ARAB-356 Autobiography in the Arabic Tradition
Spring for 2014-2015
Is the drive to write an autobiography universal? Is an illiterate Moroccan’s autobiography penned by an American legitimate? What do the tensions between truth and invention, memory and imagination tell us about former Egyptian president Anwar Sadat’s autobiography? How can an American slave’s autobiography written in classical Arabic challenge notions of literacy, class, and race? Why is the autobiography of the blind Taha Hussein, who accused Arabs of falsifying classical Arabic canon, the paragon of modern Arabic canon?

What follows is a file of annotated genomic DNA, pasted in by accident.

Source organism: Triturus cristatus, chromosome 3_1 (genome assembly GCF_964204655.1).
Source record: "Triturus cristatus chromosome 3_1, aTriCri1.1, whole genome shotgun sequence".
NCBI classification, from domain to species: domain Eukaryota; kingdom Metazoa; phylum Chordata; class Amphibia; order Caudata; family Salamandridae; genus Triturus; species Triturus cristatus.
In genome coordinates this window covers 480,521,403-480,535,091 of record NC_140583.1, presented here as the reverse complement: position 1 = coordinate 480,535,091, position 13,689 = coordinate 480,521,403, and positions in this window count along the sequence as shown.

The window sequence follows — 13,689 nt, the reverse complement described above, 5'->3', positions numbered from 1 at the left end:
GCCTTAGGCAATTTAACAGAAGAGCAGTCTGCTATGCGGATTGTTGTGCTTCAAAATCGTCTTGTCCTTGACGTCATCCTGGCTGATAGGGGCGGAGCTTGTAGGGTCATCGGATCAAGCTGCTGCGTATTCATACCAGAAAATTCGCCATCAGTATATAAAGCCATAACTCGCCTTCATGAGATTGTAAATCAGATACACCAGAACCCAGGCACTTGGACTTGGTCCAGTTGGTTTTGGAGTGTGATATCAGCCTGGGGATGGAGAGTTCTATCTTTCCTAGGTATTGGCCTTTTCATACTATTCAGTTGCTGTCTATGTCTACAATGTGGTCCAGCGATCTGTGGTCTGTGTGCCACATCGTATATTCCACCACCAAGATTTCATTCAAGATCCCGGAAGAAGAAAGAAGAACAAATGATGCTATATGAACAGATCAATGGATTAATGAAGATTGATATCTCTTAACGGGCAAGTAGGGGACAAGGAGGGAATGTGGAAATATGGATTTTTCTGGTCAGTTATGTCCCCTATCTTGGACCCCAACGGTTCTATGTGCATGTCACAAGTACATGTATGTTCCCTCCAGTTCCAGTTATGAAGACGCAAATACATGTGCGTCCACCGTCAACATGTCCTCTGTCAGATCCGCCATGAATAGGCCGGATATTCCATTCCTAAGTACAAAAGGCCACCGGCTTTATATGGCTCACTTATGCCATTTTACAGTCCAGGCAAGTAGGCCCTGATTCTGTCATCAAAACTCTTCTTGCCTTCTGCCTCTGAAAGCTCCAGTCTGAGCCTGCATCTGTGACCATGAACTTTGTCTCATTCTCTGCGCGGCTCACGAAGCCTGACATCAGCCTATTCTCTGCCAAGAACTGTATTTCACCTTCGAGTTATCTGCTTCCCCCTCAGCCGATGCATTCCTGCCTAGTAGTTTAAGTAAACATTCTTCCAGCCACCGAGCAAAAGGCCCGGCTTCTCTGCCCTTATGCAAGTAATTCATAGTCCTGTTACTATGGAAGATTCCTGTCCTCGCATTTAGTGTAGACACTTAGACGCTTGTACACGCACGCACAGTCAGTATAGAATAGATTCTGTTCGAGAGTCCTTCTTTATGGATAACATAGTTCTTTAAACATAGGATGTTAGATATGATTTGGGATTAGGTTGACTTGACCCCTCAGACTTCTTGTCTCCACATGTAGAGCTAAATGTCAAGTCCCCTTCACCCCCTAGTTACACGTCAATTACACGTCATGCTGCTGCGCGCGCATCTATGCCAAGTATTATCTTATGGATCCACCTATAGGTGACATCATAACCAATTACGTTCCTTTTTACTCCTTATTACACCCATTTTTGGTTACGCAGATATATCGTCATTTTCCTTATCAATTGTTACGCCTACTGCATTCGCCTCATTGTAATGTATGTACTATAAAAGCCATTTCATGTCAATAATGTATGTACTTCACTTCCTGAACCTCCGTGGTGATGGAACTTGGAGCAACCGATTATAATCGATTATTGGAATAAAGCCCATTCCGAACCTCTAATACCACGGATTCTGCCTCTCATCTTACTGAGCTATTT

This course works with a variety of classical and modern Arabic life-narratives from the 9th to the 20th centuries analyzing them from a non-Eurocentric perspective. It studies how questions of genre, form, and shifts in the constructing and performing of the self and life affect our understanding of another’s self-narrative in the Arabic tradition. Among the studied works are the life stories of political, literary, journalistic, feminist and artistic figures as well as illiterates, thieves, slaves and bums.
The course will be taught in English
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